This book examines the underlying factors of the Nagorno-Karabakh conflict in the South Caucasus from 1905 to 1994, and explores the ways in which issues of ethnicity and nationalism contributed to that conflict. The author examines the historiography and politics of the conflict, and the historical, territorial and ethnic dimensions which contributed to the dynamics of the war. The impact of Soviet policies and structures are also included, pinpointing how they contributed to the development of nationalism and the maintenance of national identities. The book firstly explores the historical development of the Armenian and Azerbaijani national identities and the overlapping claims to the territory of Nagorno-Karabakh. The author goes on to assess the historical link between ethnicity and territorial location as sources of ethnic identification and conflict. He examines how identity differences shaped the relationsa between Armenians and Azerbaijanis during the different phases of conflict and presents a detailed historical account of Soviet nationalities policy and ethno-territorial federalism - the basis of which ethnic relations were conducted between governing and minority nations in the south Caucasus. This invaluable book offers students and scholars of post-Soviet politics and society a unique insight into the causes and consequences of this long-standing conflict.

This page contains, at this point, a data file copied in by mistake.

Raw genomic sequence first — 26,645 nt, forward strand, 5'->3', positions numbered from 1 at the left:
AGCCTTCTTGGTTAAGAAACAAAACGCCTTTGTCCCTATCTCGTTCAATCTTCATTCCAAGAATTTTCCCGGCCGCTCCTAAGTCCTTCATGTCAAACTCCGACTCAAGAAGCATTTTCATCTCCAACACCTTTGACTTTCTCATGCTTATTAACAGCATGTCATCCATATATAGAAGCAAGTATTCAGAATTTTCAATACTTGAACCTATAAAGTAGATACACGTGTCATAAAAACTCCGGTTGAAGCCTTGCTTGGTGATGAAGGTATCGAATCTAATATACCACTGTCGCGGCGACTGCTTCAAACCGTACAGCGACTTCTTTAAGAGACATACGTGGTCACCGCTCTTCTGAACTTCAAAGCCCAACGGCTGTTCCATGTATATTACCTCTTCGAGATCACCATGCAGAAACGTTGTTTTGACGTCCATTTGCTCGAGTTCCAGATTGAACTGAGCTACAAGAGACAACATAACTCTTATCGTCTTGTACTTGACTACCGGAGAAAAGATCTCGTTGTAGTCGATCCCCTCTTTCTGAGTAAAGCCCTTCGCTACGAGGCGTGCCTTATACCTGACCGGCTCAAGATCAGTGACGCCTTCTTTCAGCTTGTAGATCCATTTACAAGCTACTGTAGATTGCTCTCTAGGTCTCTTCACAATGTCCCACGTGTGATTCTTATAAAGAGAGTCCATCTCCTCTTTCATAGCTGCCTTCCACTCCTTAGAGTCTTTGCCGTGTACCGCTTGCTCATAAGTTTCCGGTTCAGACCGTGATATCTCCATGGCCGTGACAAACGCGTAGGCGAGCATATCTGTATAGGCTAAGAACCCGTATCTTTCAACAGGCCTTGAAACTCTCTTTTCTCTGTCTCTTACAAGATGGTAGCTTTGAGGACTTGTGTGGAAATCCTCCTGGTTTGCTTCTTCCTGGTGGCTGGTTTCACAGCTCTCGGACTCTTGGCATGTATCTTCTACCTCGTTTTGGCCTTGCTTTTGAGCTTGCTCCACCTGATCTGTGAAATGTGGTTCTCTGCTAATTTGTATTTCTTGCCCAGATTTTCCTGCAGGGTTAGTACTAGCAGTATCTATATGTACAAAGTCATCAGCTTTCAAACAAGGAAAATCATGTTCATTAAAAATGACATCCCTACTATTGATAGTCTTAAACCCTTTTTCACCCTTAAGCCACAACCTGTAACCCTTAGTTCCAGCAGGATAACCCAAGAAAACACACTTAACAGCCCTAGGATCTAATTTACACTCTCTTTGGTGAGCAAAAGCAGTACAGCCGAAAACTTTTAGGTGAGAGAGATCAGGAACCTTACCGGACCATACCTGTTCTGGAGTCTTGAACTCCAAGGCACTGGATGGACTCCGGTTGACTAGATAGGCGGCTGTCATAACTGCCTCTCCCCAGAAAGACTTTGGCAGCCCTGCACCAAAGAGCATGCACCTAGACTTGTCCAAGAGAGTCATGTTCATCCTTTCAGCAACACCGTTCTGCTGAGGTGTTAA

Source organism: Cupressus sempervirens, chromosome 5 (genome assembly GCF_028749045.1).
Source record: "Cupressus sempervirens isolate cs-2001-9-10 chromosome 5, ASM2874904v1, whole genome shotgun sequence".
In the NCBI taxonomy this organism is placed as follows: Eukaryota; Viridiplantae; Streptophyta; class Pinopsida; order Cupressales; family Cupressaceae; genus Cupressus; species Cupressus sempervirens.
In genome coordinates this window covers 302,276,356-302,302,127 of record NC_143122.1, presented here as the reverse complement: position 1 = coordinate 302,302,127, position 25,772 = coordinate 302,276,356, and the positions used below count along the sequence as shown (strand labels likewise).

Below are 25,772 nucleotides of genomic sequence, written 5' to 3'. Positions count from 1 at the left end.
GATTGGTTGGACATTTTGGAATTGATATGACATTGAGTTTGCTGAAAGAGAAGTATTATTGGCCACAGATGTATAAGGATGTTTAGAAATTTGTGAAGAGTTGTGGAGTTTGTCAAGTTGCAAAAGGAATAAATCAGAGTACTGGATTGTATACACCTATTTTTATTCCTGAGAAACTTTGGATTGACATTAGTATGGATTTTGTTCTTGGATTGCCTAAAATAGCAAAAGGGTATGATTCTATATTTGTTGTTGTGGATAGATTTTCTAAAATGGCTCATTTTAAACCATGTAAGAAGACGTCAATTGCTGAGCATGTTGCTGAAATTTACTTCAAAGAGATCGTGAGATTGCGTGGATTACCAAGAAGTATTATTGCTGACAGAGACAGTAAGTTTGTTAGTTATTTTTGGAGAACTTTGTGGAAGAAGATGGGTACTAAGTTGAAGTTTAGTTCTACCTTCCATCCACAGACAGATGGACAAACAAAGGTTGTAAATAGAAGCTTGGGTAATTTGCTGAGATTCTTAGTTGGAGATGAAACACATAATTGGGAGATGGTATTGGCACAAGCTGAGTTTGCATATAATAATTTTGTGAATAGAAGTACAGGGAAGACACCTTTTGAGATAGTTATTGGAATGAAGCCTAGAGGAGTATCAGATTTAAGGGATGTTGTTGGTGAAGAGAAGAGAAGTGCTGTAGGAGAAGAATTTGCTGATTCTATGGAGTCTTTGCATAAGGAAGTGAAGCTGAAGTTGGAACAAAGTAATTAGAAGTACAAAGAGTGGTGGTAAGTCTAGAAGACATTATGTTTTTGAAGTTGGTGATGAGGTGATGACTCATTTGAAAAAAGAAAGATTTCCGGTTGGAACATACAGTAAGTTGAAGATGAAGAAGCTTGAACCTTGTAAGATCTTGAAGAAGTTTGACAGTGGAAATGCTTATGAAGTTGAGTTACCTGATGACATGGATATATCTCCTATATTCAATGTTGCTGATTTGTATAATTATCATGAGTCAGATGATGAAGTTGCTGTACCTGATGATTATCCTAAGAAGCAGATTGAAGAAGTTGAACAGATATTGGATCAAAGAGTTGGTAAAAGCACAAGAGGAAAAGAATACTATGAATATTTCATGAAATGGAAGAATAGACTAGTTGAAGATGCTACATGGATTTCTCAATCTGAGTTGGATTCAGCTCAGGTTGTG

About the Author
Table of Contents
Contents: Introduction, methodology and structure; The ethnic past and myths of ethnogenesis in Transcaucasia; The origins of the conflict in the later Russian empire; The impact of Soviet structures and policies; The impact of the Soviet nationalities policy and the emergence of dissident nationalism in Transcaucasia; Ethnic mobilization and the emergence of the Karabakh movement (1985-9); From escalation to open warfare (1991-4); Epilogue; Appendices; Bibliography; Index.